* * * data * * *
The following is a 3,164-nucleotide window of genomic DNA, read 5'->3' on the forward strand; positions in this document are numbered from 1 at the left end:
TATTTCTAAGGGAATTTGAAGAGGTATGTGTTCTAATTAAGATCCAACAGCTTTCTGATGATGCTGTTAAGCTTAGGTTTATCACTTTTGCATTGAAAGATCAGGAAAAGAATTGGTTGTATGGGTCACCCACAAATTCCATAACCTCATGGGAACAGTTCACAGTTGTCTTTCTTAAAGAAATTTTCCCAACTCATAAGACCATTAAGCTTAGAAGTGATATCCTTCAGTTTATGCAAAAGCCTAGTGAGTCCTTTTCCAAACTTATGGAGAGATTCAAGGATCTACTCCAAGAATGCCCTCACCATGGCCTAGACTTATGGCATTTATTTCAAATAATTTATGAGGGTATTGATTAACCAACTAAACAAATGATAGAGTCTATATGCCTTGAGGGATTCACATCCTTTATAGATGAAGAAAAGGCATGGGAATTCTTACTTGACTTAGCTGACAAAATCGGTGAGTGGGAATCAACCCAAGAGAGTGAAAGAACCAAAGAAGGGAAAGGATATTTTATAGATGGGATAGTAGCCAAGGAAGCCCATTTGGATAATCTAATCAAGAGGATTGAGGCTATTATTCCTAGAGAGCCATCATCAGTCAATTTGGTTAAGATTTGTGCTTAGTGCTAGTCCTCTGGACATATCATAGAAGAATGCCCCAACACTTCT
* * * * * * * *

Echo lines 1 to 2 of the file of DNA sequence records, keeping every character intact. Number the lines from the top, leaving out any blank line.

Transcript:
The following is a 3,164-nucleotide window of genomic DNA, read 5'->3' on the forward strand; positions in this document are numbered from 1 at the left end:
TATTTCTAAGGGAATTTGAAGAGGTATGTGTTCTAATTAAGATCCAACAGCTTTCTGATGATGCTGTTAAGCTTAGGTTTATCACTTTTGCATTGAAAGATCAGGAAAAGAATTGGTTGTATGGGTCACCCACAAATTCCATAACCTCATGGGAACAGTTCACAGTTGTCTTTCTTAAAGAAATTTTCCCAACTCATAAGACCATTAAGCTTAGAAGTGATATCCTTCAGTTTATGCAAAAGCCTAGTGAGTCCTTTTCCAAACTTATGGAGAGATTCAAGGATCTACTCCAAGAATGCCCTCACCATGGCCTAGACTTATGGCATTTATTTCAAATAATTTATGAGGGTATTGATTAACCAACTAAACAAATGATAGAGTCTATATGCCTTGAGGGATTCACATCCTTTATAGATGAAGAAAAGGCATGGGAATTCTTACTTGACTTAGCTGACAAAATCGGTGAGTGGGAATCAACCCAAGAGAGTGAAAGAACCAAAGAAGGGAAAGGATATTTTATAGATGGGATAGTAGCCAAGGAAGCCCATTTGGATAATCTAATCAAGAGGATTGAGGCTATTATTCCTAGAGAGCCATCATCAGTCAATTTGGTTAAGATTTGTGCTTAGTGCTAGTCCTCTGGACATATCATAGAAGAATGCCCCAACACTTCT